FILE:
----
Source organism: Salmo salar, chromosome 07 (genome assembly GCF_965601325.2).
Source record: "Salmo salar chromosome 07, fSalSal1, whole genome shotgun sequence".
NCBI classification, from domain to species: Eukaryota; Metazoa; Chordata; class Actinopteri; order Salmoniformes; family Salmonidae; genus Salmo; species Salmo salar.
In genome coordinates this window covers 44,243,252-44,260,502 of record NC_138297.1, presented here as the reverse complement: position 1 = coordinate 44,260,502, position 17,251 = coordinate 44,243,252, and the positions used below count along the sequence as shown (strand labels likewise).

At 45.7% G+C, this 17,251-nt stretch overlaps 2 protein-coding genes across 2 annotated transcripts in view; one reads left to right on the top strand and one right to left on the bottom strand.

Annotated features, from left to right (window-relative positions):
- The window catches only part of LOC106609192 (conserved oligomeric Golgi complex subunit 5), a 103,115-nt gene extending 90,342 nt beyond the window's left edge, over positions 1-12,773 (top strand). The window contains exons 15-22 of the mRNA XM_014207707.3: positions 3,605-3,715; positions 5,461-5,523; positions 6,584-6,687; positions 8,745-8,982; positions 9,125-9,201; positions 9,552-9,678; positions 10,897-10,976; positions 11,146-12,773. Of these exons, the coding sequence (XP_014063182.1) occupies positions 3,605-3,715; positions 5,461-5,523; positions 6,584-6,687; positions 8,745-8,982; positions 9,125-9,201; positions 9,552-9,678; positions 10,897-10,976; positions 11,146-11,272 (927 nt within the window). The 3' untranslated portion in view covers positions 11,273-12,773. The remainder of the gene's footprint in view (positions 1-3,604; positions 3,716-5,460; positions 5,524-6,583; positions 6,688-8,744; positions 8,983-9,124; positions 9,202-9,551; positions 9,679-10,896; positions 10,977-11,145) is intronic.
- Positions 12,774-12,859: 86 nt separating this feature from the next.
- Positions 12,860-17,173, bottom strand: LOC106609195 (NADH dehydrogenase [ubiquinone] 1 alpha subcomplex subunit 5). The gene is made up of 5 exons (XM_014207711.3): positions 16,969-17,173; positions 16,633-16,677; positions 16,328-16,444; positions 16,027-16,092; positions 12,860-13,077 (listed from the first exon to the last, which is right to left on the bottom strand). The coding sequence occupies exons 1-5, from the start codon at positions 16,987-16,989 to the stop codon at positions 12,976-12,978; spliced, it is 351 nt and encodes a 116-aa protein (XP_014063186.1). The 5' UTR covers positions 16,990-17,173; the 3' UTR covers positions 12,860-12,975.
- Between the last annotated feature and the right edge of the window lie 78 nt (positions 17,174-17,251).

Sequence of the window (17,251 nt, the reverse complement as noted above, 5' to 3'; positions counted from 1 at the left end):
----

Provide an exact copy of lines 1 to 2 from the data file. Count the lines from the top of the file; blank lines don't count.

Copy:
Source organism: Salmo salar, chromosome 07 (genome assembly GCF_965601325.2).
Source record: "Salmo salar chromosome 07, fSalSal1, whole genome shotgun sequence".